Thus, blood and oxygen are introduced simultaneously rnder pressure into the lower end of the bubbler tube. [he blood and oxygen are intermixed and ascend as a 'ising column of froth or foam. Since the rising column If blood and gas cannot escape through the end of the )ubbler tube by virtue of stopper 29, the froth or foam forced out through the ports 30 into contact with the mti-foam material contained in sleeve 31, and thence out hrough the fine filter 32.

The upper end of the bubbler tube including the deoaming means is contained in a relatively large chamer 35. This chamber 35 functions as part of the degassing means. In the bubbler tube, carbon dioxide conained in the venous blood is displaced by oxygen. This :arbon dioxide plus excess oxygen removed from the alood by the defoaming means escapes into chamber 35 ll'ld is vented to the atmosphere through one or more 'ents 36 heat sealed into one of the walls of the oxygena- The bottom of chamber 35 is formed by a fusion bond I7 between the walls 11 and 12. This heat seal or fusion onding area is disposed so that the bottom wall of :hamber 35 slopes gently downwardly. The blood dis- :harged through the defoaming means flows downwardly ay gravity through the chamber 35 through a discharge tort or passage 38 at the bottom of the chamber.

Blood containing residual minute gas bubbles is lighter han gas-free blood. The differential effect upon portions )f blood of dilferent density due to the forces of gravity :auses the gas-containing blood to rise to the surface, 'rom which the gas bubbles are dissipated and vented :o the atmosphere.

An auxiliary port 39 is heat sealed into the edge seam of the oxygenator in the area of passage 38 by means of grommet 40 to provide means for the introduction of drugs, blood extenders, priming blood, and the like where needed or desired.

Completion of degassing of the blood and temperature control of the blood is accomplished in a rnulti-channel heat exchanger, disposed in the oxygenator below chamber 35 to receive the defoamed and partially degassed blood. Passage 38 from chamber 35 communicates with an upper blood distribution or manifold chamber 41, part of whose upper edge is defined by a heat seal 42. Chamber 41 is generally horizontal but is disposed at a slight angle inclined toward the discharge from the oxygenator. The bottom edge of chamber 41 communicates with a multiplicity of elongated, closely spaced, parallel blood flow channels or conduits 43 and 44. Channels or conduits 43 and 44 are disposed in a generally vertical direction but at a slight incline toward the discharge from the oxygenator.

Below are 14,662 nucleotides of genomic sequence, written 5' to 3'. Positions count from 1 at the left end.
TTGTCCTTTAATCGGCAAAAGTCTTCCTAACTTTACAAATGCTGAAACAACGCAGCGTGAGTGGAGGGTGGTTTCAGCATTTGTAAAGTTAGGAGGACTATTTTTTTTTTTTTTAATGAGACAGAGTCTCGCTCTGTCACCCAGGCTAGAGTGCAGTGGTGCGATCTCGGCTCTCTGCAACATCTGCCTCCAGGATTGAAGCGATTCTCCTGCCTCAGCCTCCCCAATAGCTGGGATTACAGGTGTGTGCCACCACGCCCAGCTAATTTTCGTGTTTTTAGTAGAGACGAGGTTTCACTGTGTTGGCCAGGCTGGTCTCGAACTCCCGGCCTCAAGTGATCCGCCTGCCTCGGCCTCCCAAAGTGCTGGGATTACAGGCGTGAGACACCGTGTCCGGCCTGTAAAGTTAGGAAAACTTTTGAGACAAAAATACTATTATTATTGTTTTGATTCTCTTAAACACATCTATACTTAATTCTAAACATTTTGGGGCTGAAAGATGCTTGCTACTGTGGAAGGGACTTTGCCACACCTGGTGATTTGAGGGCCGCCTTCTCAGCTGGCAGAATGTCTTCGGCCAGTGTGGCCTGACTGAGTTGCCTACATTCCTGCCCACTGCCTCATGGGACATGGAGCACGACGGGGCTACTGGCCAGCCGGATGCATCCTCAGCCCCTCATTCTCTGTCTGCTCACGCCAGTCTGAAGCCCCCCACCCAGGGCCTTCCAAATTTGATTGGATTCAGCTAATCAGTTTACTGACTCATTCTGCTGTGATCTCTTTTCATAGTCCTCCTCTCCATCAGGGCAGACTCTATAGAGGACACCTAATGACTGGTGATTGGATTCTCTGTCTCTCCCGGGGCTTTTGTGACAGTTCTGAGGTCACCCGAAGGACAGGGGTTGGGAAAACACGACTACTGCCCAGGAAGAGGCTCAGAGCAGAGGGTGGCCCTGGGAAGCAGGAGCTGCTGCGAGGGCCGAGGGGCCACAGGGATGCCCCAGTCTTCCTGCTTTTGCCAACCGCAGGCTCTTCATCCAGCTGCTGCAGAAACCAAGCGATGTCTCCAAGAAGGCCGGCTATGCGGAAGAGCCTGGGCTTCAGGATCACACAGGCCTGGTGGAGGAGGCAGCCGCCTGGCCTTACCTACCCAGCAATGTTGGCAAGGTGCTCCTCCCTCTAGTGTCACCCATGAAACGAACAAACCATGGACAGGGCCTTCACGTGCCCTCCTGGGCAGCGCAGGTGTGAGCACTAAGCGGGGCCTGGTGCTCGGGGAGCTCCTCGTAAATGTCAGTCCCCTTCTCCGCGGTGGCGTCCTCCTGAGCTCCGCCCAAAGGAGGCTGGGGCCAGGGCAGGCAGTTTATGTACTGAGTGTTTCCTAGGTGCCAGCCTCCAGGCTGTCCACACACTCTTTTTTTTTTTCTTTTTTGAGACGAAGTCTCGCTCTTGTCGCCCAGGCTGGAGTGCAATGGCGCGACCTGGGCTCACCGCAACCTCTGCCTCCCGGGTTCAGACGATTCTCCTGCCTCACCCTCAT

The uppermost end of blood manifold chamber 41 communicates with a large vent chamber or passage 45, the upper end of which is fitted with one or more gas vents 46 heat sealed into the wall of the oxygenator. Gas escaping from blood within chamber 41 or channels or conduits 43 and 44 passes through the passage 45 and vent 46 to the atmosphere.

The bottom ends of channels or conduits 43 and 44 communicate into a collection chamber 47. The bottom wall of chamber 47 is formed by fusion bonding area 48 which is inclined downwardly for gravity flow of blood toward a discharge port 49 at the lowermost end of chamber 47 for discharge of the degassed blood. The blood discharge port 49 is in the form of a tube heat sealed into the seam of the oxygenator bag.

The temperature control or heat exchanger means as shown is in the form of a channeled internal water jacket which is heat sealed between the walls 11 and 12 of the oxygenator in the vicinity of the multiple channels or conduits 43 and 44 for the warming or cooling of the blood as it passes through those channels. The water jacket, indicated generally at 51, is formed by synthetic resinous sheet material having the same general properties as the oxygenator proper. It includes a front wall 52 and a back wall 53 generally heat sealed at the top, bottom and sides by means of relatively narrow elongated fusion bonding areas 54, 55, 56 and 57, respectively.

At one lower corner of the plastic envelope thus formed there is provided an inlet in the form of a tube 58 heat sealed into the seam. At the upper corner of the water jacket envelope on the opposite side is a Water outlet or discharge in the form of a tube 60 heat sealed into the seam of the bag. Across the bottom of the water jacket is a water distribution or manifold chamber 62 which is elongated and generally horizontally disposed.

A series of elongated, parallel, closely spaced apart water channels 63 extend from the water distribution chamber 62. The upper ends of channels 63 communicate with a water collection and discharge chamber 64 which lies across the top of the water jacket and communicates with the water outlet 60.

As best seen in FIGURE 3, the water channels 63 are formed between the walls 53 and 54 by means of relatively wide elongated, parallel, spaced apart fusion bonding areas 65 which secure the side walls 52 and 53 of the water jacket together. The blood channels or conduits 43 and 44 are defined by relatively narrower elongated, parallel, spaced apart fusion bonding areas 66 which overlie the fusion bonding areas 65 and secure the oxygenator walls 11 and 12 to the Water jacket.